Visual Vitriol: David Ensminger and the Anthropology of Punk

To a casual viewer, punk show flyers and gigposters can be as violent, messy and discordant as as the music they advertise. But to David Ensminger, who's been collecting show flyers since the 1980s, the flyers are a part of the history and folklore of the punk culture. His new book, Visual Vitriol: The Street Art and Subcultures of the Punk and Hardcore Generation, explores the DIY tradition of the street art from the 1970s on, as well as the participation of several subgroups of the punk culture.

"The books looks at the participation of women, lesbians, black people, subgroups that usually don't get included when you think about punk," says Ensminger, a sometime contributor to the Houston Press. "It's usually associated with groups that are mostly white, mostly male, mostly middle class."

The 330-page book includes some 130 images and will launch on July 9 at Domy Books. Ensminger will also present a short documentary about punk culture, specifically what he calls "the rite of initiation": That single moment in a person's life, whether it was at a show, hearing a song on the radio or hanging out in a record store, that his or her life was changed by punk. The punk movement, he says, isn't just about listening to a certain kind of movement, but about participation in a vibrant, defiant culture.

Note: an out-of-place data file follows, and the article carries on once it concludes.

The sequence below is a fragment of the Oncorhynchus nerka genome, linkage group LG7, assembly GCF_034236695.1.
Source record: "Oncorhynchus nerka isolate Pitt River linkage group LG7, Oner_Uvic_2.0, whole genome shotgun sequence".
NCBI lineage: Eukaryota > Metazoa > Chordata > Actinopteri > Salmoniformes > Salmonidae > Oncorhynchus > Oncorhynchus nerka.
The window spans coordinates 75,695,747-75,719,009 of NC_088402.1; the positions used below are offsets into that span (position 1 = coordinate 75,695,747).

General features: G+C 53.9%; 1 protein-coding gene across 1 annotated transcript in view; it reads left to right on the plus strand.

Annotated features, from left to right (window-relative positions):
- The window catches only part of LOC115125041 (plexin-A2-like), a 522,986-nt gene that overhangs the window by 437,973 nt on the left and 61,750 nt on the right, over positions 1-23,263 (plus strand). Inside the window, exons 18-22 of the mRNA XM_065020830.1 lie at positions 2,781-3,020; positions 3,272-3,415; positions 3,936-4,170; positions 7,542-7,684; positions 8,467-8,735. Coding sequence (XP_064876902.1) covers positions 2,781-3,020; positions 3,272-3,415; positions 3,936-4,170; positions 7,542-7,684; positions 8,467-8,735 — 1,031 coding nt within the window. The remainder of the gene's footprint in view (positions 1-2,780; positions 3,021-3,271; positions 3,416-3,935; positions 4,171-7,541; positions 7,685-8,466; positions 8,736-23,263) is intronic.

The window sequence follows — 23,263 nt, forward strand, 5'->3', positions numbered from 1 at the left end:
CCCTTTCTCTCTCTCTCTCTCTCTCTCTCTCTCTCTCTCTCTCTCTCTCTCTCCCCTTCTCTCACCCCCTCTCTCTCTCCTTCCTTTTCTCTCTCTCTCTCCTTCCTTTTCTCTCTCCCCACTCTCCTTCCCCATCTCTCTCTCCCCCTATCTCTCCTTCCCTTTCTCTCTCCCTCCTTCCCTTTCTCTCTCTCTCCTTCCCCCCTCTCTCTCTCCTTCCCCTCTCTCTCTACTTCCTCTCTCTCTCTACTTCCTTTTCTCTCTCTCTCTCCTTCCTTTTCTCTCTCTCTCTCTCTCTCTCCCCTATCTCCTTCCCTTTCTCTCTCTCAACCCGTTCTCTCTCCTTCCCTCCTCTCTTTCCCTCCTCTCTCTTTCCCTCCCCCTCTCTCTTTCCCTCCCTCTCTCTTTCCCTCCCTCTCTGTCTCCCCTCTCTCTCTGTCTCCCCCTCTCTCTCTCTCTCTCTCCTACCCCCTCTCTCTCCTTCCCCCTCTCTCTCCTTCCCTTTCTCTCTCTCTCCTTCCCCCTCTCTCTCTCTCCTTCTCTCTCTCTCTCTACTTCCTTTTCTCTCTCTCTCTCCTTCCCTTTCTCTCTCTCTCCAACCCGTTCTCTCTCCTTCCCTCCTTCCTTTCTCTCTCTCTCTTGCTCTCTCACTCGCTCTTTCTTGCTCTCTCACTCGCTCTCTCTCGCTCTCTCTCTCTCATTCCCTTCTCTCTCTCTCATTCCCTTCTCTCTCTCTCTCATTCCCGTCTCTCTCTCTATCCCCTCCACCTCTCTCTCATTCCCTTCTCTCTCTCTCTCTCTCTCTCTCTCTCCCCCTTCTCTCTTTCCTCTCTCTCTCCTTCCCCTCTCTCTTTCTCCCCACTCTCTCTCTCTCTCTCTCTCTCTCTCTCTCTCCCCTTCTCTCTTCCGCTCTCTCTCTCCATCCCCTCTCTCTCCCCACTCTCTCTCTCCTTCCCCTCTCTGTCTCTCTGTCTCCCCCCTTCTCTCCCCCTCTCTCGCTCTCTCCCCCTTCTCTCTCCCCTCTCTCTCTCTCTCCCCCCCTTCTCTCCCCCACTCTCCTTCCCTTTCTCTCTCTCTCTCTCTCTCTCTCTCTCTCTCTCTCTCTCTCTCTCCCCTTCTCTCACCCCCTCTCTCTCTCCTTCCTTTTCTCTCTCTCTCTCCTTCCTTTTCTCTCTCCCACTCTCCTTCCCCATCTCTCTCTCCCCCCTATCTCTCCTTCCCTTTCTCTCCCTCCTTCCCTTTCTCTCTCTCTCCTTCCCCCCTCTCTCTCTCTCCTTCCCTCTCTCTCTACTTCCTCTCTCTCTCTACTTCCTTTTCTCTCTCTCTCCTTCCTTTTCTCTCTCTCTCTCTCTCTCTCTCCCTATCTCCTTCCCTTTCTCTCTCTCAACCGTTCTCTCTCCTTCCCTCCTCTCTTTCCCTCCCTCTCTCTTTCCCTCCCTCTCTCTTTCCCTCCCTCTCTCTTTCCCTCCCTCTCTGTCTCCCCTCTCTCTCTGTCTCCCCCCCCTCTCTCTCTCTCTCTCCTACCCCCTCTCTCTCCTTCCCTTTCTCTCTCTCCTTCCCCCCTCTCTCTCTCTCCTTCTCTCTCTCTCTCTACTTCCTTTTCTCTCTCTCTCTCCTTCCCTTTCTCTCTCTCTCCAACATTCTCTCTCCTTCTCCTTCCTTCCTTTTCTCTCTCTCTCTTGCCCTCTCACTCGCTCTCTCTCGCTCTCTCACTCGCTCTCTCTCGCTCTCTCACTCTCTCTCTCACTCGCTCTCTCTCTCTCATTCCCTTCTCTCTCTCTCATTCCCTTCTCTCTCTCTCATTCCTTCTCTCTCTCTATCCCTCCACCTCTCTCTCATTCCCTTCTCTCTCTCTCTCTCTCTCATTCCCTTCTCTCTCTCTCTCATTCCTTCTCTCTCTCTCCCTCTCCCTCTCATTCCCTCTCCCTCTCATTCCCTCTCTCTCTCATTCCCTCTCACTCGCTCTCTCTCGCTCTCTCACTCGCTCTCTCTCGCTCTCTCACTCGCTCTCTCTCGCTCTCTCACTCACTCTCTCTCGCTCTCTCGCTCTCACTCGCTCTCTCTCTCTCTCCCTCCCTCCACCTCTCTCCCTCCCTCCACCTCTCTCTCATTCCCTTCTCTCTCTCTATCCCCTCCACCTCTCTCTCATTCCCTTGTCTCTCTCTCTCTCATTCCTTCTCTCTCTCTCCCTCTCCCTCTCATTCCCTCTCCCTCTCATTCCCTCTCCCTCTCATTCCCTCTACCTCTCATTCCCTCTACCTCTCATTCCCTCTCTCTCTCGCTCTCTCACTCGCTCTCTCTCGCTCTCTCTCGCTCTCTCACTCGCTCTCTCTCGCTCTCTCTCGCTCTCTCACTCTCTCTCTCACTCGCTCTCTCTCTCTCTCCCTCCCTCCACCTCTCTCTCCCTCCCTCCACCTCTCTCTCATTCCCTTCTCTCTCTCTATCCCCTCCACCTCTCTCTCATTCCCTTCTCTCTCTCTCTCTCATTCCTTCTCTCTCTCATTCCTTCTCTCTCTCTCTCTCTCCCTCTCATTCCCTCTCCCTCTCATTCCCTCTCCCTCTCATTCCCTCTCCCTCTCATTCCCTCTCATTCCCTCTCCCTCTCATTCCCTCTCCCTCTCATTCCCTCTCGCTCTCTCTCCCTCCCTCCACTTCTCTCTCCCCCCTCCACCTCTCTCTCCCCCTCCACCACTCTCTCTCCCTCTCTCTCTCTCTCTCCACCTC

"What I'm interested in is 'where does it lead?'" he says. "Where does it take you? Were you turned into a vegetarian or did it lead you to print a fanzine?"

The film features interviews with e\members of Chumbawumba, the Epoxies, Dag Nasty, Strike Anywhere and Lifetime.

Ensminger recalls his rite of initiation, when his older brother came home from college on a break. "I was nine or 10, and he came home with piercings, funky hair, a drug habit and great records, and to me, I became that person," he says. "I'm an 11-year-old learning to play drums to Iggy Pop and the Stooges records, then I'm making art and fanzines and flyers. It led me down that path."

Even as a teacher for 15 years, Ensminger finds himself using the DIY ethic in his lesson plans. "I encourage my students to be empowered," he says.

7 p.m. July 9. 1709 Westheimer. The launch will include a panel discussion with members of Mydolls, Really Red, Party Owls and photographer Ben DeSoto.

Scroll through for some iconic DIY images, all courtesy of Ensminger.

Clarification: An earlier version of this article implied that Ensminger's been collecting flyers since the 1990s. He informs us he's been at it longer than that, and began collecting in the 1980s.

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